Over the span of 4 years, Aon, a Fortune 500 company, paid Manchester United in excess of $130 million to emblazon their company logo in large font on the wildly popular soccer team’s shirt. And NASCAR racing teams can earn over $15 million per year to paint their cars with corporate logos. To this point, the NFL, NBA and Major League Baseball have kept large font company branding off their jerseys but, as Bob Dylan sang, “The Times They Are A-Changin”. The next big revenue stream will be enhanced corporate branding on football, baseball and basketball jerseys. NBA Deputy Commissioner Adam Silver was recently asked about the possibilities of adding corporate logos to jerseys and he indicated it is certainly of interest to professional basketball. “My sense is that every team is in favor of doing this in some form,” and he later added it could be worth $100 million to the league. That number is conservative and will increase significantly when branding reaches the level of European soccer teams. American professional leagues have been wise to slowly increase corporate branding on team apparel. The incremental steps make it easier for fans to get over the “sell out” perception that’s often created when organizations take corporate dollars for advertising space. Fans will eventually accept company logos embossed on fronts and backs of their favorite teams uniforms adding just another way for owners to increase profit margins.
In the mobile phone space there are two primary ways for app developers to make money. Sell your app to users which will bring you 99 cents or more per download or give it away free but sell ad space and extra features – called in-app purchases – to make the game more enjoyable. In-app purchases get customers hooked on the game play but force them to pay extra to get more levels, tools or features. In stadiums across the league, teams have started introducing mobile apps to enhance fan experience. Play quiz games against others in attendance or get detailed statistics on the game you’re watching. This trend will continue but look for teams to introduce extra features fans can pay for right from their smart phones. Instead of waiting for the hot dog vendor to wander by only to be ignored because the guy 3 rows down from you is screaming too loud, place a food and drink order on your phone, pay a couple extra bucks for delivery and then sit back to enjoy the game as your food is prepared and delivered. Ever show up for a basketball game, take your seat in the upper 300 level and look down at half time only to see a quarter of the better, lower bowl seats empty? While sneaking down from the cheap seats isn’t uncommon, it also comes with the hassle of avoiding ushers and risking ejection. Eventually, arenas will implement a system similar to airlines where fans can pay for a ticket, show up and, if better seats are still available, use their mobile phones to pay an upgrade fee for better seats. There are a myriad of upgrade options organizations can implement to make the fan experience better and increase revenues. Want you and your girlfriend’s picture on the Jumbotron without having to cross your fingers that you’re picked up on kiss cam? Snap the picture on your phone, pay 99 cents and upload it. Want to avoid the slow end-of-game trek from your seat, through the crowded concourse and down three escalators? Make a quick escape by using the app to pay a few bucks and get a barcode for exclusive elevator rights. The possibilities are endless and, as technology improves, they’ll exponentially increase.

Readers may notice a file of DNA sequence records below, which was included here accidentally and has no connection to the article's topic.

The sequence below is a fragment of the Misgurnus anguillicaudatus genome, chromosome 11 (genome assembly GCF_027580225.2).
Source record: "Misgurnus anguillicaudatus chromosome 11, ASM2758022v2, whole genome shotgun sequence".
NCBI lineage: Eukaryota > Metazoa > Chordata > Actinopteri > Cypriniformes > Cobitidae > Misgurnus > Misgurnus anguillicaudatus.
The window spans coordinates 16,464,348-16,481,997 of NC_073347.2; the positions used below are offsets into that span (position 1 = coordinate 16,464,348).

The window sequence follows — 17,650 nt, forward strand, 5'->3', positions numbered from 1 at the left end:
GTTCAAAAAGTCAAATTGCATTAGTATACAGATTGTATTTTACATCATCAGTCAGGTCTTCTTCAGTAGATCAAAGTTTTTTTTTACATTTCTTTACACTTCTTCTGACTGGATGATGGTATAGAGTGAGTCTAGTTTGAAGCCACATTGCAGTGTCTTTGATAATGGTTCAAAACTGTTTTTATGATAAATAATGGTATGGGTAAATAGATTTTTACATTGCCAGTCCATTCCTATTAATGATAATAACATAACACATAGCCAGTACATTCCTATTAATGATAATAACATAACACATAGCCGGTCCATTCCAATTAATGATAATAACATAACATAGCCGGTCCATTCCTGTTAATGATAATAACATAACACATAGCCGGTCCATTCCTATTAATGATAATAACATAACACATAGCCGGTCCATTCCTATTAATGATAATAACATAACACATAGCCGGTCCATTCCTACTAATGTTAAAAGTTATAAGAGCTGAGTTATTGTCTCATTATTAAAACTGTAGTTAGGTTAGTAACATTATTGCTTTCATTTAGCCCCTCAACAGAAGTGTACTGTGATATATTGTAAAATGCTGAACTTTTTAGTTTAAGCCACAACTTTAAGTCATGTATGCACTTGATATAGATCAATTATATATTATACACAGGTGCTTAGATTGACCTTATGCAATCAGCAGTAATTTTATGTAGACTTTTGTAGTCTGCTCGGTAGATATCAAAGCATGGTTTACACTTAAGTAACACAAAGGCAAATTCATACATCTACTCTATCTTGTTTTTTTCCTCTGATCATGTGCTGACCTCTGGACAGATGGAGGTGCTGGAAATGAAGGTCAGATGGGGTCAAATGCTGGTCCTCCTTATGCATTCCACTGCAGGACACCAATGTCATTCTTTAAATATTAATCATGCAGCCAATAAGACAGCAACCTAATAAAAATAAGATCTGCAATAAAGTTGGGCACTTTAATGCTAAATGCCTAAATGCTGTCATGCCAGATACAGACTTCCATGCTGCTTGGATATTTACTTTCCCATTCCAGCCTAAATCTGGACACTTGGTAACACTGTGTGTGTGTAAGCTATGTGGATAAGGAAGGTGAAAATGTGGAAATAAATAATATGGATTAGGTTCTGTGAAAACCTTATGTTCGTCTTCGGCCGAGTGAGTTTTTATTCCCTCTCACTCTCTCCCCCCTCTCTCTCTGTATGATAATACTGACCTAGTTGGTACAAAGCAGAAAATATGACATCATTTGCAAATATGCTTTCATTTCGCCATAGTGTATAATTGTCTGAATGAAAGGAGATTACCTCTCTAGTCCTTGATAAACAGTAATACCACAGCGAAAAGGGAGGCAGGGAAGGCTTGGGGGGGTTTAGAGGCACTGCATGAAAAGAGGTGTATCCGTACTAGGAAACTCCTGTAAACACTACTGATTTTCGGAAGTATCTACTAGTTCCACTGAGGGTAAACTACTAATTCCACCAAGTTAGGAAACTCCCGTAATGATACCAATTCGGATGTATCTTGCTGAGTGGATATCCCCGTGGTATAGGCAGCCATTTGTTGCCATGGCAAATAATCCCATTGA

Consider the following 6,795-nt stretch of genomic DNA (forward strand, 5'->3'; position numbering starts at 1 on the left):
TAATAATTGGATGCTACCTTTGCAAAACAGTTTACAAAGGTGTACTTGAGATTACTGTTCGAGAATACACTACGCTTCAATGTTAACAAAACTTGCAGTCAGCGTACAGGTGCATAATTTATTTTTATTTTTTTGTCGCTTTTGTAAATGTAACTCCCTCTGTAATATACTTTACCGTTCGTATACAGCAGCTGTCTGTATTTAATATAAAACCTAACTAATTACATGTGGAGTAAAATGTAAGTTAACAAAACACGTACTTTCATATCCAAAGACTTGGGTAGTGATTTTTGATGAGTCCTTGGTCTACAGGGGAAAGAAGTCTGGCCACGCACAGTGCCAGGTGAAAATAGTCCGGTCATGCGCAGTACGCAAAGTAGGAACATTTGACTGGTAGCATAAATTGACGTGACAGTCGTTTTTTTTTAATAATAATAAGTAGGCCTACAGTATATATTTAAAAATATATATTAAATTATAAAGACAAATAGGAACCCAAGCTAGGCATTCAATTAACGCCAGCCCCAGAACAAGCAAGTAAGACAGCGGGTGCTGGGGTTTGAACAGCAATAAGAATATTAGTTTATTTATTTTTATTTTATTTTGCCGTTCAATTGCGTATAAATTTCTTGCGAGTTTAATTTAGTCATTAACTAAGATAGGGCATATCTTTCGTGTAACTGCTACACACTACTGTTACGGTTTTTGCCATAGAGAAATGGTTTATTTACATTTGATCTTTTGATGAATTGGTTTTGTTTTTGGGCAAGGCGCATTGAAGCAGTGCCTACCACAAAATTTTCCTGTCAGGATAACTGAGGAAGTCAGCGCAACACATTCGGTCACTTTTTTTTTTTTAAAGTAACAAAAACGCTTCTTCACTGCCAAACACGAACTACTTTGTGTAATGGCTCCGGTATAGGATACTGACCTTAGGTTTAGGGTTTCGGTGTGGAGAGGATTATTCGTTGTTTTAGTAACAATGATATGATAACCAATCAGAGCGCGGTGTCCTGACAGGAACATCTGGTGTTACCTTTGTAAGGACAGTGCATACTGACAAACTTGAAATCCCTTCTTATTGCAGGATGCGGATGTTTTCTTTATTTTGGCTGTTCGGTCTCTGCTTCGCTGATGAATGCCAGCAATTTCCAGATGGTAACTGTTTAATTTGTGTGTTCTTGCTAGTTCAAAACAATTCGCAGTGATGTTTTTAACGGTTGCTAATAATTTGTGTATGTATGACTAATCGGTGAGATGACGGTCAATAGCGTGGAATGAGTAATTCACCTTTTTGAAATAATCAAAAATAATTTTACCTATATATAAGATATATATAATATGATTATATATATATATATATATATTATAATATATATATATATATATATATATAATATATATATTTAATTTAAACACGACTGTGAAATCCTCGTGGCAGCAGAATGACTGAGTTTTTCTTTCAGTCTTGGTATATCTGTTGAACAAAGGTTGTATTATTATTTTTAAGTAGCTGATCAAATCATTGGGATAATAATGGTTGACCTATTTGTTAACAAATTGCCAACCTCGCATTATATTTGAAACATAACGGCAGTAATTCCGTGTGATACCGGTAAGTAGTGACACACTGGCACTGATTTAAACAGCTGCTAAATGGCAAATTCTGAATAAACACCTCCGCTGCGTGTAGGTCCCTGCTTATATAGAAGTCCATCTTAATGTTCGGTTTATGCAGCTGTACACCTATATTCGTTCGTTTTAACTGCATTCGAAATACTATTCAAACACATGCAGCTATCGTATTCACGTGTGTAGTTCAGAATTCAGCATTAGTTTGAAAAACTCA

New team owners are not content to root on their teams and make money on established income sources. Third party vendors and organization’s internal departments are continually looking for opportunities to add revenue to the big business of sports. A premium was paid to own a professional sports franchise and the savvy investors who paid it will always look for new ways to recoup their dollars.